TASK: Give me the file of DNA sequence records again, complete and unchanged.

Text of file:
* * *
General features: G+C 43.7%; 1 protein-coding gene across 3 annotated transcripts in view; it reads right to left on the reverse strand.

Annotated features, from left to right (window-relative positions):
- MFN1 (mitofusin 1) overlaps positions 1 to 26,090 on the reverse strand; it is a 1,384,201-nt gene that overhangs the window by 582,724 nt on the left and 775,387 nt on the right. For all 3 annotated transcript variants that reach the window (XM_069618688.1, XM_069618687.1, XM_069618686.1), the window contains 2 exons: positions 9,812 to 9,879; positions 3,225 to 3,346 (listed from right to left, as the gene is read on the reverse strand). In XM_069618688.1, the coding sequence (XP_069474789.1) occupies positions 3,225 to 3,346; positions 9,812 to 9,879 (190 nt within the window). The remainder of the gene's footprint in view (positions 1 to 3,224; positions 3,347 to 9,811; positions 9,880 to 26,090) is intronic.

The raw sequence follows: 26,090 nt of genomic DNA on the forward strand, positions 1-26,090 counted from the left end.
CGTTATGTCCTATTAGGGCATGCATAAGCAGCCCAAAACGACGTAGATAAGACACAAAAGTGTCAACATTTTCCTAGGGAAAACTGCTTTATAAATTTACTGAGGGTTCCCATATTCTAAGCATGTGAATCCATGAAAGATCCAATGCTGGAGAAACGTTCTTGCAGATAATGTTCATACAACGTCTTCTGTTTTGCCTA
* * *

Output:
General features: G+C 43.7%; 1 protein-coding gene across 3 annotated transcripts in view; it reads right to left on the reverse strand.

Annotated features, from left to right (window-relative positions):
- MFN1 (mitofusin 1) overlaps positions 1 to 26,090 on the reverse strand; it is a 1,384,201-nt gene that overhangs the window by 582,724 nt on the left and 775,387 nt on the right. For all 3 annotated transcript variants that reach the window (XM_069618688.1, XM_069618687.1, XM_069618686.1), the window contains 2 exons: positions 9,812 to 9,879; positions 3,225 to 3,346 (listed from right to left, as the gene is read on the reverse strand). In XM_069618688.1, the coding sequence (XP_069474789.1) occupies positions 3,225 to 3,346; positions 9,812 to 9,879 (190 nt within the window). The remainder of the gene's footprint in view (positions 1 to 3,224; positions 3,347 to 9,811; positions 9,880 to 26,090) is intronic.

The raw sequence follows: 26,090 nt of genomic DNA on the forward strand, positions 1-26,090 counted from the left end.
CGTTATGTCCTATTAGGGCATGCATAAGCAGCCCAAAACGACGTAGATAAGACACAAAAGTGTCAACATTTTCCTAGGGAAAACTGCTTTATAAATTTACTGAGGGTTCCCATATTCTAAGCATGTGAATCCATGAAAGATCCAATGCTGGAGAAACGTTCTTGCAGATAATGTTCATACAACGTCTTCTGTTTTGCCTA